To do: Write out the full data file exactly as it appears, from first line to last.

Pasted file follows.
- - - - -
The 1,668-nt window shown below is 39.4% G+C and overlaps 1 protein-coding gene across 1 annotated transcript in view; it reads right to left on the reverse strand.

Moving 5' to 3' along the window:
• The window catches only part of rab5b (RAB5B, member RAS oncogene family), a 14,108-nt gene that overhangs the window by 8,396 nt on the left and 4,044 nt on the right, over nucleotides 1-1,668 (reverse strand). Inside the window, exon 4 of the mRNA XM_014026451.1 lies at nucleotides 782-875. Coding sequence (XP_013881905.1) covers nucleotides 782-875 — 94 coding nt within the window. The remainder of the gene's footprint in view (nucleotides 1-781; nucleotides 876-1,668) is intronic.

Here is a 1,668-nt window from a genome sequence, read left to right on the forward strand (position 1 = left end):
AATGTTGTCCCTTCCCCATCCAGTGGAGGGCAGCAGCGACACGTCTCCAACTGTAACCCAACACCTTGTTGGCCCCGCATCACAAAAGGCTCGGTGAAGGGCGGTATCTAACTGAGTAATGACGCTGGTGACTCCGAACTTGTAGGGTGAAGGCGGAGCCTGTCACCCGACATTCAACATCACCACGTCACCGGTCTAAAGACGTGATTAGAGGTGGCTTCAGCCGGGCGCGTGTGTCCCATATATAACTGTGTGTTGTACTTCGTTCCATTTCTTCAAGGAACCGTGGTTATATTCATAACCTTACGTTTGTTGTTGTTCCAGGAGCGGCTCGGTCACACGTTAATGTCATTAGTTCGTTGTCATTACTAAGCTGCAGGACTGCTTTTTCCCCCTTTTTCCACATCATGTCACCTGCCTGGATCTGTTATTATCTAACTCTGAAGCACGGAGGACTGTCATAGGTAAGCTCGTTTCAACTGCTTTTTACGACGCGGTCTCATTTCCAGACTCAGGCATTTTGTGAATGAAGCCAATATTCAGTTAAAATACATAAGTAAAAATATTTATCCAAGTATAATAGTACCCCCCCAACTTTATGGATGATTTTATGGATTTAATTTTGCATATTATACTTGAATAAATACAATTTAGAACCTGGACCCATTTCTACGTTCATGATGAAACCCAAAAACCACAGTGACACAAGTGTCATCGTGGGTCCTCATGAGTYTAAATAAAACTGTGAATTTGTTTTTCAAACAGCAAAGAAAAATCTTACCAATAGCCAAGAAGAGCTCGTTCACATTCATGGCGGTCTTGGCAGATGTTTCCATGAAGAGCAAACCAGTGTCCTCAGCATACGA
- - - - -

The 1,668-nt window shown below is 39.4% G+C and overlaps 1 protein-coding gene across 1 annotated transcript in view; it reads right to left on the reverse strand.

Moving 5' to 3' along the window:
• The window catches only part of rab5b (RAB5B, member RAS oncogene family), a 14,108-nt gene that overhangs the window by 8,396 nt on the left and 4,044 nt on the right, over nucleotides 1-1,668 (reverse strand). Inside the window, exon 4 of the mRNA XM_014026451.1 lies at nucleotides 782-875. Coding sequence (XP_013881905.1) covers nucleotides 782-875 — 94 coding nt within the window. The remainder of the gene's footprint in view (nucleotides 1-781; nucleotides 876-1,668) is intronic.

Here is a 1,668-nt window from a genome sequence, read left to right on the forward strand (position 1 = left end):
AATGTTGTCCCTTCCCCATCCAGTGGAGGGCAGCAGCGACACGTCTCCAACTGTAACCCAACACCTTGTTGGCCCCGCATCACAAAAGGCTCGGTGAAGGGCGGTATCTAACTGAGTAATGACGCTGGTGACTCCGAACTTGTAGGGTGAAGGCGGAGCCTGTCACCCGACATTCAACATCACCACGTCACCGGTCTAAAGACGTGATTAGAGGTGGCTTCAGCCGGGCGCGTGTGTCCCATATATAACTGTGTGTTGTACTTCGTTCCATTTCTTCAAGGAACCGTGGTTATATTCATAACCTTACGTTTGTTGTTGTTCCAGGAGCGGCTCGGTCACACGTTAATGTCATTAGTTCGTTGTCATTACTAAGCTGCAGGACTGCTTTTTCCCCCTTTTTCCACATCATGTCACCTGCCTGGATCTGTTATTATCTAACTCTGAAGCACGGAGGACTGTCATAGGTAAGCTCGTTTCAACTGCTTTTTACGACGCGGTCTCATTTCCAGACTCAGGCATTTTGTGAATGAAGCCAATATTCAGTTAAAATACATAAGTAAAAATATTTATCCAAGTATAATAGTACCCCCCCAACTTTATGGATGATTTTATGGATTTAATTTTGCATATTATACTTGAATAAATACAATTTAGAACCTGGACCCATTTCTACGTTCATGATGAAACCCAAAAACCACAGTGACACAAGTGTCATCGTGGGTCCTCATGAGTYTAAATAAAACTGTGAATTTGTTTTTCAAACAGCAAAGAAAAATCTTACCAATAGCCAAGAAGAGCTCGTTCACATTCATGGCGGTCTTGGCAGATGTTTCCATGAAGAGCAAACCAGTGTCCTCAGCATACGA